The 76ers lost Game 3 to the Celtics on Saturday in overtime, 101-98, falling to an 0-3 series deficit that no team has ever overcome in NBA history. Philly may have had a chance to save themselves had they not reduced to ash in the deciding moments of the game.
The Sixers just fell apart
Crunch time is defined as the final five minutes of regulation or overtime in a game that is being decided by five or fewer points. In crunch time of Game 3, the 76ers turned the ball over three times.
The thing about a turnover in crunch time is that every possession counts, and when you’re turning your offensive possession into points for the other team, well, you’re basically shooting yourself in the foot. It only takes one shot to each foot to be rendered immobile. The Sixers shot themselves in both feet, then had another bullet to spare.
For example, Philly couldn’t possibly expect to win after turning the ball over with 10 seconds left in regulation. This wasn’t a rookie mistake, either. This was J.J. Redick throwing the ball away, into the open floor for Terry Rozier to scoop up then find Jaylen Brown for an open layup.
SIXERS TURNOVER— Def Pen Hoops (@DefPenHoops) May 5, 2018
In his postgame press conference, Brett Brown said that Redick turnover was a play the Sixers run over and over in practice and in games. It just happened to fall apart this time. Maybe it should have been Simmons with the ball in his hands on this play?
That wasn’t the only one: The Sixers made a fatal error in overtime, too.
Down one with just 5.5 seconds left, there was enough time for Marco Belinelli to possibly hit another buzzer beater. He never got the chance because of this lousy inbounds pass from Ben Simmons, one that was tipped away and eventually stolen by Al Horford.
Sixers with another crucial turnover pic.twitter.com/iIybx3BxU3— gifdsports (@gifdsports) May 5, 2018
There was also Ben Simmons’s critical missed dunk late in the fourth quarter.
And an awful play with fewer than 20 seconds in overtime where the Celtics held a one-point lead. Simmons grabbed an offensive rebound and should have just held the ball to run time off the game clock. Instead, the threw up and badly missed a floater from outside the paint.
Here's the boneheaded play by Ben Simmons where he could have held the ball and run down the clock or at least held for a foul and some free throws pic.twitter.com/j71gZvsyae— gifdsports (@gifdsports) May 5, 2018
For Philly, this was bad
The Sixers committed 14 turnovers in Game 3. They led the league with 16.5 giveaways per game during the regular season and are the second-worst team at protecting the ball (hi, Utah) among remaining playoff teams. It’s been Philly’s Achilles heel all season long, and if there’s one thing we know, it’s that bad habits come to light when the pressure’s on.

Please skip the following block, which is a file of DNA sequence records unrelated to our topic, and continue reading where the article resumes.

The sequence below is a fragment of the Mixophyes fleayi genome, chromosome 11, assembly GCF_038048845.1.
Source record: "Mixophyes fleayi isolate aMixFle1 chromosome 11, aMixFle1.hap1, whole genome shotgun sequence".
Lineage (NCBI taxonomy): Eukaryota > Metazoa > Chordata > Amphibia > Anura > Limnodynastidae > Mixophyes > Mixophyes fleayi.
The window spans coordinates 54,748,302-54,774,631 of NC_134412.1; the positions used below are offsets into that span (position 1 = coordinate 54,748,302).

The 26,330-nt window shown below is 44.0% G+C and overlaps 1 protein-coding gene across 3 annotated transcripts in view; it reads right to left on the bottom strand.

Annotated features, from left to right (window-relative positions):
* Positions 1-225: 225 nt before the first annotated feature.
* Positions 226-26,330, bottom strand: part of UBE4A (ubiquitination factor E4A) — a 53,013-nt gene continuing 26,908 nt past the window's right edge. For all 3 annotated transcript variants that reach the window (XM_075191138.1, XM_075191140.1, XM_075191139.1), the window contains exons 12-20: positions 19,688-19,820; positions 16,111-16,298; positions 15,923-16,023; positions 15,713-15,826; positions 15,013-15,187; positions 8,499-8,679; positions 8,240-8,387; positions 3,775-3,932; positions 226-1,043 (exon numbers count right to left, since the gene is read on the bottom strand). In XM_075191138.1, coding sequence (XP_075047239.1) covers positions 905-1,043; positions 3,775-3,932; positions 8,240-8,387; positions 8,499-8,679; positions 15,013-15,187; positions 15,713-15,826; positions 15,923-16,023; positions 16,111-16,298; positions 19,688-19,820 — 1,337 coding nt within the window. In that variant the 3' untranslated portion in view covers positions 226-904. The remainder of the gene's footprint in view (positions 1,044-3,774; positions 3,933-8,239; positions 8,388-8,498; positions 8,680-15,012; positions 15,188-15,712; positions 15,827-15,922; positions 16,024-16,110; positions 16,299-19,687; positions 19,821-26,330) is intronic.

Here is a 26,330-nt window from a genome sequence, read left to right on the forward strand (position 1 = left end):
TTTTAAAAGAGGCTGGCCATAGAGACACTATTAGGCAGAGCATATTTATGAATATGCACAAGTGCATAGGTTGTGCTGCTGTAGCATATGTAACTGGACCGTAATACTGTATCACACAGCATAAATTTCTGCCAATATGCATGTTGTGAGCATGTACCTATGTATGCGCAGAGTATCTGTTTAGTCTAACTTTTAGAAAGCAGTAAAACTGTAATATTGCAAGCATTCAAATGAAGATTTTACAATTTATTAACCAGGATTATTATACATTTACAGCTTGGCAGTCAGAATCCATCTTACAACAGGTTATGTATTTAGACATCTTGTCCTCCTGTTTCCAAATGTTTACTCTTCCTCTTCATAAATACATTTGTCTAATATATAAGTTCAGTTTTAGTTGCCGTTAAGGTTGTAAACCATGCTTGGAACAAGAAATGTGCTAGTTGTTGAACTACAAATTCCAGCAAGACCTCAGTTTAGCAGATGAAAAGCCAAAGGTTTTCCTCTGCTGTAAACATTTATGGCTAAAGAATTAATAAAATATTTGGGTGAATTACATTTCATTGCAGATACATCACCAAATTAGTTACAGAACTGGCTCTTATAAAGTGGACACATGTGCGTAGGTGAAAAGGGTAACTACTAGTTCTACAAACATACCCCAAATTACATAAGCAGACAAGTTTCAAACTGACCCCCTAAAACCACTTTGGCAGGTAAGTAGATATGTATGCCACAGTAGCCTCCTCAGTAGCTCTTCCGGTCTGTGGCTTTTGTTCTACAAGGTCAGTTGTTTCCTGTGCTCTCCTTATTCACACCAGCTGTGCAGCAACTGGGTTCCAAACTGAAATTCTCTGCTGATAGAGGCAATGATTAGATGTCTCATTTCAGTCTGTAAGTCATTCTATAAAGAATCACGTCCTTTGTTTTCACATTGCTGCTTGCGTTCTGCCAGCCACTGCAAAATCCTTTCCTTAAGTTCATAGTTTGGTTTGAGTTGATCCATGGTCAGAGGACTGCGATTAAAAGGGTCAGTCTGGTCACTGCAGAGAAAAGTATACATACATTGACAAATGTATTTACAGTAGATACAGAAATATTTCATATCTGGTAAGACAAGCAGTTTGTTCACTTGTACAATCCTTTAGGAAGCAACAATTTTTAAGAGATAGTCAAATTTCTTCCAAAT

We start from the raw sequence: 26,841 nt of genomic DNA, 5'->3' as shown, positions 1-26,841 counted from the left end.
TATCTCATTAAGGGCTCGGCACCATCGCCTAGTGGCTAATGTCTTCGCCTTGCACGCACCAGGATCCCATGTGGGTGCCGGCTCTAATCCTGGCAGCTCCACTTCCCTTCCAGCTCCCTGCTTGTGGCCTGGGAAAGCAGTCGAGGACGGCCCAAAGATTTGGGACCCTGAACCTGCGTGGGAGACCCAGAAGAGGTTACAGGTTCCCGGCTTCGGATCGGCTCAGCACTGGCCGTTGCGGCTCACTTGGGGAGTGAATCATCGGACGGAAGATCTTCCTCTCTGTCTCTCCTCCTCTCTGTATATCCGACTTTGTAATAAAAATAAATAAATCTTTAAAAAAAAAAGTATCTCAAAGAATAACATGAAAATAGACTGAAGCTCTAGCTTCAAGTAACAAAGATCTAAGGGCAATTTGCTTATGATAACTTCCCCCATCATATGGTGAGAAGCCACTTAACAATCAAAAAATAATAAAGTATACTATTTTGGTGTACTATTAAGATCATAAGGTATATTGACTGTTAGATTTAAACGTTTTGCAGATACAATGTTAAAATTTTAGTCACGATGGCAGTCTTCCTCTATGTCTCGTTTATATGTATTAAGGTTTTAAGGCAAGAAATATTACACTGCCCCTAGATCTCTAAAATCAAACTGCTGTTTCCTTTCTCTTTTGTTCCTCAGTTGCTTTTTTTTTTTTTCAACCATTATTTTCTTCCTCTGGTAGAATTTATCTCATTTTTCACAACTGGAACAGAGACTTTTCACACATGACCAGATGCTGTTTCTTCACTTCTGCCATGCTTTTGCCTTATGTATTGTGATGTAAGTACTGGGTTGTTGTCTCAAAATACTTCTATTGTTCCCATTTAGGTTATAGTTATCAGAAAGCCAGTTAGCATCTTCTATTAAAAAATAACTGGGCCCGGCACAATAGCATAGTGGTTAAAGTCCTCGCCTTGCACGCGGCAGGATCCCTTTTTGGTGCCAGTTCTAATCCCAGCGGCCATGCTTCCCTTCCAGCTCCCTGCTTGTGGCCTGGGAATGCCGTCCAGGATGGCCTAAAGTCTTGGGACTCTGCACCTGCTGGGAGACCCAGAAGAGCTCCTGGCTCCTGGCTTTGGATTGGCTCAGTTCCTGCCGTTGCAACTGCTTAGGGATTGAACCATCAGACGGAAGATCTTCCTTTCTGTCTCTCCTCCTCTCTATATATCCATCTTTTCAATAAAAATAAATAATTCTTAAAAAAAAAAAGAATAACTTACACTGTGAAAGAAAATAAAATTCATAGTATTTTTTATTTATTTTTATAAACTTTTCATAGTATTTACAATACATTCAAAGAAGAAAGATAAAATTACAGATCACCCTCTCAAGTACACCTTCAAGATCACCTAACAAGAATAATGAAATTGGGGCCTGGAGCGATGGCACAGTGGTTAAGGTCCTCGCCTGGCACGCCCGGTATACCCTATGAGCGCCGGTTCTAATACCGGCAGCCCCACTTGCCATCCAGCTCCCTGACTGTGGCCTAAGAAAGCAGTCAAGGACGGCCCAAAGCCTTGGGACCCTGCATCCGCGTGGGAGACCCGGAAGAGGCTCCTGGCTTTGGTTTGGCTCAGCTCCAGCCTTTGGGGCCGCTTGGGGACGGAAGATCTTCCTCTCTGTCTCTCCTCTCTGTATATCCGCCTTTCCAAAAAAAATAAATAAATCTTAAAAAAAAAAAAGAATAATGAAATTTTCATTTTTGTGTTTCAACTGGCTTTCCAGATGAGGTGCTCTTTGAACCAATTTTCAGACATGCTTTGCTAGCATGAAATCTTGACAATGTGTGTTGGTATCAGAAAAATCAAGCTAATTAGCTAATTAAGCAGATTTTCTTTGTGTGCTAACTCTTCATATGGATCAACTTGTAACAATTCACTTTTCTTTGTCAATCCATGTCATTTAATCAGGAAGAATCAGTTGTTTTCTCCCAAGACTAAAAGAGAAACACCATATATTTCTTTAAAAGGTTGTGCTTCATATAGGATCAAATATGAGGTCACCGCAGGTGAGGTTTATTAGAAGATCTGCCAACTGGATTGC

They’re a young team, though. This is a learning process for them. ESPN’s Stephen A. Smith, though, didn’t hold his tongue for head coach Brett Brown.
“I have one thought: This is the first time in my professional career covering the NBA that I’ve seen a coach lose all three games in a playoff series,” he said. “That’s my thought. Game 1, they were ill-prepared. Game 2, that second quarter you threw the game away by being up 19 with 3:43 left and you let them go on a run to close it to within five, and you call no timeouts, you make no substitutions, you don’t slow the pace, you don’t get the ball inside to Joel Embiid, and you don’t sub-in anybody like a Markelle Fultz.
“Tonight, Philadelphia, Game 3, turnover-prone. ... At the end of regulation, why do you have a shooter in J.J. Redick trying to make a point guard decision? He’s the one that’s supposed to be receiving the ball, not looking to make the pass. Why didn’t you get the ball down low to Joel Embiid? Why is he 17 to 19 feet away from the basket, in pick-and-roll situations? What kind of sense does that make? Then on top of it all, you’ve got overtime, and you saw what happened with the inbounds pass. You’ve got five guys on the floor. Only one of them is athletic enough to get away from Boston’s defenders. That person would happen to be Ben Simmons, and you’ve got him inbounding the ball. It makes no sense whatsoever.”
The 76ers have another game to get it right, but history is not on their side. The city of Philadelphia deserves at least one win against this tough Celtics team, but the way Boston has competed all season long, there’s no guarantee Philly sees a W in the second round.
This is part of the growing pains for this young Sixers team. It’s been amazing watching them play this season. Better luck next time doesn’t seem to do this justice.
Maybe it’s better execution next time. That sounds about right.